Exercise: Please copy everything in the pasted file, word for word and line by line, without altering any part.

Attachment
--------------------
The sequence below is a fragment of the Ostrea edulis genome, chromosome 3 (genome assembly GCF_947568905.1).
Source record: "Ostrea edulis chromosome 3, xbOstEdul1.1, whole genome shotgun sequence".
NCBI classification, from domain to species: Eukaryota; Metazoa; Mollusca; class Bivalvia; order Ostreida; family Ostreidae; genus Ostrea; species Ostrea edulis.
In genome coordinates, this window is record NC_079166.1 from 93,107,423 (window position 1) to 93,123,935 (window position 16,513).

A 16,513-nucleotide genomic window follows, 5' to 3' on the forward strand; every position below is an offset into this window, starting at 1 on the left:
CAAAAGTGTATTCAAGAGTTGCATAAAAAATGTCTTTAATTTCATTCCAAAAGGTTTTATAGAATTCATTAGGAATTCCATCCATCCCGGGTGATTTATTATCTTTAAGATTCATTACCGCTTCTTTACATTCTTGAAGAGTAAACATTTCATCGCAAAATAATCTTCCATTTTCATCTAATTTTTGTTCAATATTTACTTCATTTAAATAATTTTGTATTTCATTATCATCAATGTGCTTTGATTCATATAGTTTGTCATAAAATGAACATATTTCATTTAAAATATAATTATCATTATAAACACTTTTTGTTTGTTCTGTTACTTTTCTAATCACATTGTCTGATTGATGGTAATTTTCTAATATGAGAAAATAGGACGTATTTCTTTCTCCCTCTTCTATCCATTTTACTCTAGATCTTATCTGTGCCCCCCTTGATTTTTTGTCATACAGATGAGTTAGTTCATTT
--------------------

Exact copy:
The sequence below is a fragment of the Ostrea edulis genome, chromosome 3 (genome assembly GCF_947568905.1).
Source record: "Ostrea edulis chromosome 3, xbOstEdul1.1, whole genome shotgun sequence".
NCBI classification, from domain to species: Eukaryota; Metazoa; Mollusca; class Bivalvia; order Ostreida; family Ostreidae; genus Ostrea; species Ostrea edulis.
In genome coordinates, this window is record NC_079166.1 from 93,107,423 (window position 1) to 93,123,935 (window position 16,513).

A 16,513-nucleotide genomic window follows, 5' to 3' on the forward strand; every position below is an offset into this window, starting at 1 on the left:
CAAAAGTGTATTCAAGAGTTGCATAAAAAATGTCTTTAATTTCATTCCAAAAGGTTTTATAGAATTCATTAGGAATTCCATCCATCCCGGGTGATTTATTATCTTTAAGATTCATTACCGCTTCTTTACATTCTTGAAGAGTAAACATTTCATCGCAAAATAATCTTCCATTTTCATCTAATTTTTGTTCAATATTTACTTCATTTAAATAATTTTGTATTTCATTATCATCAATGTGCTTTGATTCATATAGTTTGTCATAAAATGAACATATTTCATTTAAAATATAATTATCATTATAAACACTTTTTGTTTGTTCTGTTACTTTTCTAATCACATTGTCTGATTGATGGTAATTTTCTAATATGAGAAAATAGGACGTATTTCTTTCTCCCTCTTCTATCCATTTTACTCTAGATCTTATCTGTGCCCCCCTTGATTTTTTGTCATACAGATGAGTTAGTTCATTT